This is a quite fascinating French movie, that I wouldn't call great but is a throughout good watch nevertheless.Thing that really uplifts this movie is its directing. It makes this a great and beautiful looking one. It has a great directing style, that provides the movie with a great overall atmosphere. The movie at times picks a surreal approach and the story is being told and developed slowly.And while the movie is intriguing to watch throughout, I still wished it had a somewhat better story to work with, or that it got told just a little bit better all. Because the movie picks a more stylish approach, this really starts to go at the expense of the story. Not everything gets developed properly and some things just don't get resolved at all. In the end this is a movie that will leave you with more questions than answers. This doesn't really ruin the movie or anything and it's still a good and intriguing watch but I feel that with some more story and some better development this could had been a so much better and more memorable, unique little film. To me, the movie now is just too empty, to leave a big impression, let alone a very lasting one.It's also quite hard to say what audience this movie is really for. It's one that tells the story from the perspective of a young boy but I really wouldn't call this a children's movie. It's also not really a coming of age flick and its more being a drama-thriller, told from the mind and viewpoint of a child, which still leaves the question to what audience this movie is aimed to. A simple answer would just be movie-lovers, fore this is also really a movie that isn't just for everybody's taste. Some people might find the lack of pace and occurrences too much of a miss, while others will surely be able to appreciate the style and approach this movie is taking. The movie doesn't feature the best acting I have ever seen in a French movie and I actually thought at first that this was one of those movies that used non-professional actors, to make the movie and story work out more as a realistic one. But as it turns out all of the persons involved are actually actors, with more working experience in the business. A bit disappointing but those who don't speak or understand the language will hardly have any problems with it.Nevertheless I still really foremost liked this movie, due to its fine directing approach, which kept this movie a good and intriguing watch throughout.7/10http://bobafett1138.blogspot.com/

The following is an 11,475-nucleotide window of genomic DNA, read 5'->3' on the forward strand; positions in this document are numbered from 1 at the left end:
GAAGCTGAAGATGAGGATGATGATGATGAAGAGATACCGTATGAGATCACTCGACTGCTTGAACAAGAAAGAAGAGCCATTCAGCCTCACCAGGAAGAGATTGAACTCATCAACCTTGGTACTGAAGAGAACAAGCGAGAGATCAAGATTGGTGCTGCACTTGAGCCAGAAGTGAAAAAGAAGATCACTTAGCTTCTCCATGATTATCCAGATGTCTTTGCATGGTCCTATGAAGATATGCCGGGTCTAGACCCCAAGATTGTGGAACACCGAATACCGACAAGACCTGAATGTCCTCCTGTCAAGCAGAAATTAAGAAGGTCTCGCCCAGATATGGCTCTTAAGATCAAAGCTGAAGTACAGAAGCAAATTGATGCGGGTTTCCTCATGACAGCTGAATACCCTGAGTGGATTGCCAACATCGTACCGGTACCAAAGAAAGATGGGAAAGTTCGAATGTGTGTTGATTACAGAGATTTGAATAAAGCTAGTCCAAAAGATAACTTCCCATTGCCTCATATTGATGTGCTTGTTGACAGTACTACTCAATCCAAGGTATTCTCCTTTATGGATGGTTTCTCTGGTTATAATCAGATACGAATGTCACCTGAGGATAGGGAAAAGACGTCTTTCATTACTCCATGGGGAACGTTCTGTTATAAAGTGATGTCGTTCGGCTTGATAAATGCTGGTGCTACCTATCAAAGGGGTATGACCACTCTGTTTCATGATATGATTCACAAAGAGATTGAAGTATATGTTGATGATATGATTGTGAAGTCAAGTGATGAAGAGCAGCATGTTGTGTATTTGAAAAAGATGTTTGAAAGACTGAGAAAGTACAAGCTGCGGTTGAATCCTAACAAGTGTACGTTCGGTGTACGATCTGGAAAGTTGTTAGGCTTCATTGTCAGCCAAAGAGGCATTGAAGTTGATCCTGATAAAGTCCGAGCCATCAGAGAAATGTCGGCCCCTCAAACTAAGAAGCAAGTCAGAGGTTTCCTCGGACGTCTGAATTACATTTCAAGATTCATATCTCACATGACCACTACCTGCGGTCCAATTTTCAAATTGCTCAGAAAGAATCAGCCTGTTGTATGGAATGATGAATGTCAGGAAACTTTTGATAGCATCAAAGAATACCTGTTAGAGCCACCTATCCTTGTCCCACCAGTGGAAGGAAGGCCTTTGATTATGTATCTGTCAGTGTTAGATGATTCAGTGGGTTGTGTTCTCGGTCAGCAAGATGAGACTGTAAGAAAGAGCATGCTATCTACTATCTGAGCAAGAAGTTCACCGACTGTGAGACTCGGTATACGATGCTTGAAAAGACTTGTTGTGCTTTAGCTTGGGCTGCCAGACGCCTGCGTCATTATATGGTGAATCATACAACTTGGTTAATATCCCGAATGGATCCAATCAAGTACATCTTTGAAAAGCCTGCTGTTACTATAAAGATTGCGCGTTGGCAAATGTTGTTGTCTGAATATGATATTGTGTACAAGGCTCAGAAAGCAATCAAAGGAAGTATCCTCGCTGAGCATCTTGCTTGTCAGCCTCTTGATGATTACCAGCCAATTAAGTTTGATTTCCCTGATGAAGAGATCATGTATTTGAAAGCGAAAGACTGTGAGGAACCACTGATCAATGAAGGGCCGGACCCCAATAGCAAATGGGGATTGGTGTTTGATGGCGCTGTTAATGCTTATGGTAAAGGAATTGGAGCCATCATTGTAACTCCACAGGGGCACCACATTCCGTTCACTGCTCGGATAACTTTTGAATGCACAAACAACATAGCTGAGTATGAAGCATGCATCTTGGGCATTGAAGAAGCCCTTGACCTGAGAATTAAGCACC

Using dreams as a means of expressing a character's hidden fears and desires is an old trick, and Claude Miller overdoes it; there are probably more dream sequences than actual events in this movie. Some of them are startling (one involving a severed talking head, another a machine-gun massacre), but the story is boring (you don't have to be a detective to figure out the truth), and the kid is boring, too, with a fixed stare that never changes throughout the film (though it's probably not his fault, but Miller's). "La Classe De Neige" belongs in a subgenre that could be called "the world from a child's point of view", but doesn't make its way into the top of the list. (**)
Not another coming of age film! It is but with the sinister twist of Claude Miller in control of poor boy Nicholas and his hang-ups. This is a fascinating entry into the mind of a young boy who is going through the motions of adjusting to life while on a school camp. There are certain elements surrounding him that make it that little bit complicated for our hero. And if you can relate to it, (like I did and now I'm a bit worried about it), then you will truly understand the boy's plight.